The Fix: Budgeting for an editor ahead-of-time will help you find the best fit for your needs and pocketbook. The reality is you don't need to hire an editor with a ton of experience and perfect credentials if you can't afford it (and if you can, go for it!). There are plenty of great editors out there who are freelancers. These are typically more affordable and can work with you on a more personal level whereas you may not get the same type of attention from a busier industry professional. It will also benefit your overall publishing budget- without leaving you in a grammatical pitfall that will hurt your ratings!
Did You Know: Writing It Wells offers both Copy Editing and Developmental Editing Services that specifically cater to the needs of Indie authors? To learn more email: email@example.com to see how we can best help you!
The Different Types Of Editing (And How To Tell Them Apart)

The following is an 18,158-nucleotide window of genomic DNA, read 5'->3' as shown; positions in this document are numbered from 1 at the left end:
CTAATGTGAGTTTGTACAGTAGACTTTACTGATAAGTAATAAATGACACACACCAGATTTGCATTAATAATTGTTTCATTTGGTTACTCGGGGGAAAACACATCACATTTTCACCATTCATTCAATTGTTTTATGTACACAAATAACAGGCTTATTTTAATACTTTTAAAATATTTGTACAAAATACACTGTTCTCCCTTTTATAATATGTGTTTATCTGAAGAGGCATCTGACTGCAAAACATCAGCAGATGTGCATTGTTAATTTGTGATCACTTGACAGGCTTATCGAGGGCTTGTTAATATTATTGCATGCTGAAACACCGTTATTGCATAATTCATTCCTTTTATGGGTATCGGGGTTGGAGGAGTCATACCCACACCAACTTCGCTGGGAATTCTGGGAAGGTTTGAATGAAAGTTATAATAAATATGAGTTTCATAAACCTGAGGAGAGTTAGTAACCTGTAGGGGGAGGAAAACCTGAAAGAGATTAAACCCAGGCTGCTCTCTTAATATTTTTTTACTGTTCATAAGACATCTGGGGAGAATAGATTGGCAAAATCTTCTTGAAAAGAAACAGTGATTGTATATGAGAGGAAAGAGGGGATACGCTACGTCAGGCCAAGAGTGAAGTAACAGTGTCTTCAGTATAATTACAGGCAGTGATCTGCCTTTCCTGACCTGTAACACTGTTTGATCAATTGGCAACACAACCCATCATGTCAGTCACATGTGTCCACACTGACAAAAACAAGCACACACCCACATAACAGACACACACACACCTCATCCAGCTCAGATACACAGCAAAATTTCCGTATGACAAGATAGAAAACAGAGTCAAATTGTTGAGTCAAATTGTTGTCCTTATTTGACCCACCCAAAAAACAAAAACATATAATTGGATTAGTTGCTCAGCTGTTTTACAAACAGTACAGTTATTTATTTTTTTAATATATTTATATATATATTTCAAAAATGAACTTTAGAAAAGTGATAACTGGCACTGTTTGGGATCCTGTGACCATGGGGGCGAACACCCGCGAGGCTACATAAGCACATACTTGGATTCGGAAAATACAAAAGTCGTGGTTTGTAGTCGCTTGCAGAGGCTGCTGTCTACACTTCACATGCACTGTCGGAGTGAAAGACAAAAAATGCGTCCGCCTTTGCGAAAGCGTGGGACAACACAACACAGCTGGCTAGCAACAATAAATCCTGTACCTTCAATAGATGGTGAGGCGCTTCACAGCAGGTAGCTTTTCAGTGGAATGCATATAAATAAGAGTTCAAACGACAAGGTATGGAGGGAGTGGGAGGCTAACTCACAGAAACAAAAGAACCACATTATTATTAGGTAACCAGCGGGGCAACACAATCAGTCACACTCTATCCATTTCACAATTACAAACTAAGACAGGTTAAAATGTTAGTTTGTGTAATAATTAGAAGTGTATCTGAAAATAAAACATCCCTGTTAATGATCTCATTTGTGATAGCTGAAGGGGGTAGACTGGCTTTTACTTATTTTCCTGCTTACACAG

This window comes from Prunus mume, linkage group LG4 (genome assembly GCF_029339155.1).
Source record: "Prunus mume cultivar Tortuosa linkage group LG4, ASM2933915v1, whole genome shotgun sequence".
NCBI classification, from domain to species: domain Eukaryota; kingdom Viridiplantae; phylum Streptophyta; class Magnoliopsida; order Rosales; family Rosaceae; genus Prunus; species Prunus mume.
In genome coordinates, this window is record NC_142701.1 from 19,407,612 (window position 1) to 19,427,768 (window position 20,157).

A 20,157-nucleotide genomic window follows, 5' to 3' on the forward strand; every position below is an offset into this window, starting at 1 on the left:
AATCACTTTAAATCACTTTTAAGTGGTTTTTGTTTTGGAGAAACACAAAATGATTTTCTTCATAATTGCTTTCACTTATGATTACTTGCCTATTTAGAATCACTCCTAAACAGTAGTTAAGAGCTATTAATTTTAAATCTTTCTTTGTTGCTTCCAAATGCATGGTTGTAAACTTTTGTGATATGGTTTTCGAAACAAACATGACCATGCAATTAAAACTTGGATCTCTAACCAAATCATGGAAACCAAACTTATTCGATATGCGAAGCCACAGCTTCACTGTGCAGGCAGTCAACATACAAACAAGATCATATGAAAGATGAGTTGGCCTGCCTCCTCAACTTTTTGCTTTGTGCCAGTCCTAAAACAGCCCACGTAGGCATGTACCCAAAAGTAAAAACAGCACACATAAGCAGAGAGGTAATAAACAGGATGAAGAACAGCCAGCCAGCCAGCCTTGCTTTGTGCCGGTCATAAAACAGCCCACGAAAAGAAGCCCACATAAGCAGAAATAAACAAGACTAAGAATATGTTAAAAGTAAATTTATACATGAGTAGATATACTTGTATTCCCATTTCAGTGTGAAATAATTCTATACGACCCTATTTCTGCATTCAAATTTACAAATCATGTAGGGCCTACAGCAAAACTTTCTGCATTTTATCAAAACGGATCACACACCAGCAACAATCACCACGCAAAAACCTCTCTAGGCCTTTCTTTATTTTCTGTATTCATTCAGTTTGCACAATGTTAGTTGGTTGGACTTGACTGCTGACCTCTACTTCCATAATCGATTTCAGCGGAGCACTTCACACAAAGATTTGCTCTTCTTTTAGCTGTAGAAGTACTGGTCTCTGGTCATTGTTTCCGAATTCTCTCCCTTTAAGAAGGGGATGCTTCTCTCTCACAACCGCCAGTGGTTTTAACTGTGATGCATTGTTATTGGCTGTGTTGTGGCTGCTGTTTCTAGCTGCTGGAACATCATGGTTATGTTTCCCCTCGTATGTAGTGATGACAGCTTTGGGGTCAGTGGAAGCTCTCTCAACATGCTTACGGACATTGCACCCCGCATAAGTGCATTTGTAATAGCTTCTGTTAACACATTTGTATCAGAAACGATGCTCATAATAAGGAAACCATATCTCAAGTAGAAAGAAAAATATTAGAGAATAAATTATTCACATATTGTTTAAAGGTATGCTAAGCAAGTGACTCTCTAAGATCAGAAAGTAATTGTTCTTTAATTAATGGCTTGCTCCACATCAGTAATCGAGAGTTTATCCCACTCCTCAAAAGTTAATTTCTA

Are These Editing Mistakes Costing You Readers?
Finding A Professional Editor (It Doesn't Have To Be Complicated)
The Ultimate Guide To Hiring A Book Editor
Mistake #3: Lack of Beta/Alpha Reader Feedback
Choosing to skip the beta/alpha reading stage is a missed opportunity. Getting free feedback from fellow writers and peer readers can be instrumental when it comes to collecting valuable information. It's a chance to grasp a sense of how your audience will respond, find plotline loopholes, flaws in character arcs, and to help you determine key marketing details such as what genre your book belongs in, quotes you can use as stand-out lures on promotional materials, and what branding elements you can use to help promote it. It's also a great way to generate excitement and hype for your book launch.